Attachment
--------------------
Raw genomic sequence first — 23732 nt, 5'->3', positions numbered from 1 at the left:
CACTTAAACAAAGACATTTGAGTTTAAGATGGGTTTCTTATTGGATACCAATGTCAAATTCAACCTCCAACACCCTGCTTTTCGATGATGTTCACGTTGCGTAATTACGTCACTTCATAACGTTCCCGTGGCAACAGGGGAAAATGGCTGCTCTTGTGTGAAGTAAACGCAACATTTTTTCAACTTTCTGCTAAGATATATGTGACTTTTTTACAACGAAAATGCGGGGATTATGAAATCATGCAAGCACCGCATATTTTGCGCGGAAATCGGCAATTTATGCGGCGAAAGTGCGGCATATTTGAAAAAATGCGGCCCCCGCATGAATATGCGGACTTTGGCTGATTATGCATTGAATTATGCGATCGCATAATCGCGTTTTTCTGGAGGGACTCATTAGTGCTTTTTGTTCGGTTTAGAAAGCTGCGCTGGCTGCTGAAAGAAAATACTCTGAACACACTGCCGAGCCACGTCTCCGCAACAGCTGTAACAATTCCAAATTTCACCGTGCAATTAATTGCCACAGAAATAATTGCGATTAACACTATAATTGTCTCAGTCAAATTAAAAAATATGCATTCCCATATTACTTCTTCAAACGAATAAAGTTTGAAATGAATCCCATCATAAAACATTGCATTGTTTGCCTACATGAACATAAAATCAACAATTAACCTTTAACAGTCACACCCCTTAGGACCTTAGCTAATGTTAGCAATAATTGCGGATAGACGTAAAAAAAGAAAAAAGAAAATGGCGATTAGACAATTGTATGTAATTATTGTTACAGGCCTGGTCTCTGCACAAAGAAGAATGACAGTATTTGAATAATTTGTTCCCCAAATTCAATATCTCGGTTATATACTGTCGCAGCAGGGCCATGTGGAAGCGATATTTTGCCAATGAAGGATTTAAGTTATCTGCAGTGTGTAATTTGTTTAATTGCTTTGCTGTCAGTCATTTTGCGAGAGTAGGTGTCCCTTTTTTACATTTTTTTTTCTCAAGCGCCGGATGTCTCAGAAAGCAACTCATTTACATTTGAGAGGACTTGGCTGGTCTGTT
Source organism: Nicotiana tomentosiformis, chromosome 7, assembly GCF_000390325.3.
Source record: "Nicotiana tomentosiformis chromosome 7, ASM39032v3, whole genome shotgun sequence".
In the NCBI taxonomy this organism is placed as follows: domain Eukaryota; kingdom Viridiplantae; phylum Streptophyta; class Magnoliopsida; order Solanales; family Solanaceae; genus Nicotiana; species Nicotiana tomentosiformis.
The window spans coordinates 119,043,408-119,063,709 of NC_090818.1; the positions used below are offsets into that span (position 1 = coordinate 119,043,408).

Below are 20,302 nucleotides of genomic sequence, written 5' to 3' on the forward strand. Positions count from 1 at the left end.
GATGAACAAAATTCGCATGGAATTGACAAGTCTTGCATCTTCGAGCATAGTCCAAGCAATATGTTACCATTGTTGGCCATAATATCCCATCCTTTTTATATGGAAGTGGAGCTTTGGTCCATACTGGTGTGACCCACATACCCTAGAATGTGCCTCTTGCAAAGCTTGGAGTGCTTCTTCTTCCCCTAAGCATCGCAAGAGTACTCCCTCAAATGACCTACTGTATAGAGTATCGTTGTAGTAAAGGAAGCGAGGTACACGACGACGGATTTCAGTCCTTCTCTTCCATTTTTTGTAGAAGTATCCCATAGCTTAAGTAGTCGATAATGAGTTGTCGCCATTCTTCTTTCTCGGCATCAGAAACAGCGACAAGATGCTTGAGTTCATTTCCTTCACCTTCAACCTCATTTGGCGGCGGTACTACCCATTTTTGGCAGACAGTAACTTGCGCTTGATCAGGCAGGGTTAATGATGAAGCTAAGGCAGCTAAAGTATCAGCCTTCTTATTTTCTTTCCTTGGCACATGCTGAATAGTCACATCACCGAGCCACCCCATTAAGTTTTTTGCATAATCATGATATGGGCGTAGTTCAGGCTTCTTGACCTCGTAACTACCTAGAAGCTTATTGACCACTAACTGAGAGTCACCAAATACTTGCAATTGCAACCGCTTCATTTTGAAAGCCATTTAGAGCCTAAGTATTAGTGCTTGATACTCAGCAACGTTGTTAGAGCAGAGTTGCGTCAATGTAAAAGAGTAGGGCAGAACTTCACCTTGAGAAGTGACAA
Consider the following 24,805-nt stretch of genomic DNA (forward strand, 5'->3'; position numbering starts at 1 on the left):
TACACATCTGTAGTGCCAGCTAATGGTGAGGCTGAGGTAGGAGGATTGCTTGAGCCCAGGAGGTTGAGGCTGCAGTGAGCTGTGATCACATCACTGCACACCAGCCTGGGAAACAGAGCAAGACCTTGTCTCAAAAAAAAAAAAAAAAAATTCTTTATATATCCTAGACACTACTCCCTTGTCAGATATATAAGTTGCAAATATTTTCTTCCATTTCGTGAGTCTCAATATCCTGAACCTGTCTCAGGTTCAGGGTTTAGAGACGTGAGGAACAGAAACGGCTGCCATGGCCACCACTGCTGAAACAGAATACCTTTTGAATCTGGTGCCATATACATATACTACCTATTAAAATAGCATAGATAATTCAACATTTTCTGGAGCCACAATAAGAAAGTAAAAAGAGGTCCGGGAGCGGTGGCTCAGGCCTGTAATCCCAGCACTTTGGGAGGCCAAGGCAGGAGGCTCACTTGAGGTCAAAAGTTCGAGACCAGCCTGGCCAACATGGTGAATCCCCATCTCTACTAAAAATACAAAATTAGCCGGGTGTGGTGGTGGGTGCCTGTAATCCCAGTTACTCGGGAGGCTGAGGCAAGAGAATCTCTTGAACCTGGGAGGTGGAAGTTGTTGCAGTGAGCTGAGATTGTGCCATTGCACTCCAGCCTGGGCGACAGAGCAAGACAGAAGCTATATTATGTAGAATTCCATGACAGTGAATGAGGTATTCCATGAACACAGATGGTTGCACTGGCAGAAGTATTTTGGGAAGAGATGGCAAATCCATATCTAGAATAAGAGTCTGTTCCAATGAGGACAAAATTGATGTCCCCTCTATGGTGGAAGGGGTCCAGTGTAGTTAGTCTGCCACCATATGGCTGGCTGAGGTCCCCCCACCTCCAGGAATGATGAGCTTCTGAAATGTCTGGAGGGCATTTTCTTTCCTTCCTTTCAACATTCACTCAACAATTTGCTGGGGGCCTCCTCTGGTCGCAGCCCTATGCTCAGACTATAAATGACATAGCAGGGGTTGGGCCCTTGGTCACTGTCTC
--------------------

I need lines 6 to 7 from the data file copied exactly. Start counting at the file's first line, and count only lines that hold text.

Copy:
The window spans coordinates 119,043,408-119,063,709 of NC_090818.1; the positions used below are offsets into that span (position 1 = coordinate 119,043,408).

Below are 20,302 nucleotides of genomic sequence, written 5' to 3' on the forward strand. Positions count from 1 at the left end.